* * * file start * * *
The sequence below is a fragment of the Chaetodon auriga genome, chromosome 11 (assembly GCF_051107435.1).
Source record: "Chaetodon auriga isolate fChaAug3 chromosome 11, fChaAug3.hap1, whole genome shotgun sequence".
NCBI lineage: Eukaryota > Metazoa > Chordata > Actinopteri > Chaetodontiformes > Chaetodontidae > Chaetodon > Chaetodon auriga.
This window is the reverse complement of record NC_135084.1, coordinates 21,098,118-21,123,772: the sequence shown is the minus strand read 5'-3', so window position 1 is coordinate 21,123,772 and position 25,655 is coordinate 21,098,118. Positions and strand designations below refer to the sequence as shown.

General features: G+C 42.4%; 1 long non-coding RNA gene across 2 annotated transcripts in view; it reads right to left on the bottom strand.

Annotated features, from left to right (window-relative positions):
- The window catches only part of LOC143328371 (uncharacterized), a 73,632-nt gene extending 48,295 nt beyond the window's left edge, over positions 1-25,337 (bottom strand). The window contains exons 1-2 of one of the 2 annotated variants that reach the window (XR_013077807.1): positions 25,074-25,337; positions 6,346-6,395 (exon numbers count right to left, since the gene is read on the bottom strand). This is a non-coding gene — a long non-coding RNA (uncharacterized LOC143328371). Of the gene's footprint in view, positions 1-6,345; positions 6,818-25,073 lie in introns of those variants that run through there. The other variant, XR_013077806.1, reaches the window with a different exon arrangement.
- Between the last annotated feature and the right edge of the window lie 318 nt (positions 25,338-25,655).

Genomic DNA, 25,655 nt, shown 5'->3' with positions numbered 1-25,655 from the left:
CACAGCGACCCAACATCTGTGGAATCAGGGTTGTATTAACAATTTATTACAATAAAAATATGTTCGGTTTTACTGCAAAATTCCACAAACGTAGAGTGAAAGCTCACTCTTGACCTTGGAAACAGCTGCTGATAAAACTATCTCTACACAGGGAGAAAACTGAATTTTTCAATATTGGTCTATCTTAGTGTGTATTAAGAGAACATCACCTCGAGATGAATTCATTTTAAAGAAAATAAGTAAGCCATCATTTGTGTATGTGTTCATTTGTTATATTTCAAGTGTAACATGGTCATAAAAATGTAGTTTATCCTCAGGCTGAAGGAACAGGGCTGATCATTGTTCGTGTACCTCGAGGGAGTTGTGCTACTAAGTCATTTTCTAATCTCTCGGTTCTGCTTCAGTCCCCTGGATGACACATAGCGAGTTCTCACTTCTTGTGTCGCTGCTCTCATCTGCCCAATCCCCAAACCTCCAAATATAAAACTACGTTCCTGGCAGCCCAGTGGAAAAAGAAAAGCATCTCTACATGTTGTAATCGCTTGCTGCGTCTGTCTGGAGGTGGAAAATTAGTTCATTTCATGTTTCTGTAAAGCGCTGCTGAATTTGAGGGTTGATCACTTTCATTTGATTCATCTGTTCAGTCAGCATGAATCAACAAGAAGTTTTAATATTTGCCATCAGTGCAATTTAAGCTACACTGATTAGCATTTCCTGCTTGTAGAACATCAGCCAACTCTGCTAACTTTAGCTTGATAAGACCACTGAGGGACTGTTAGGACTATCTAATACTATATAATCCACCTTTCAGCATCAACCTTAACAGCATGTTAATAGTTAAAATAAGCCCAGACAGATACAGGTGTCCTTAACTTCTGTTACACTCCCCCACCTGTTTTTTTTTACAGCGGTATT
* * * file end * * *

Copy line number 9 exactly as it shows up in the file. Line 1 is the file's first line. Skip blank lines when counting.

Genomic DNA, 25,655 nt, shown 5'->3' with positions numbered 1-25,655 from the left: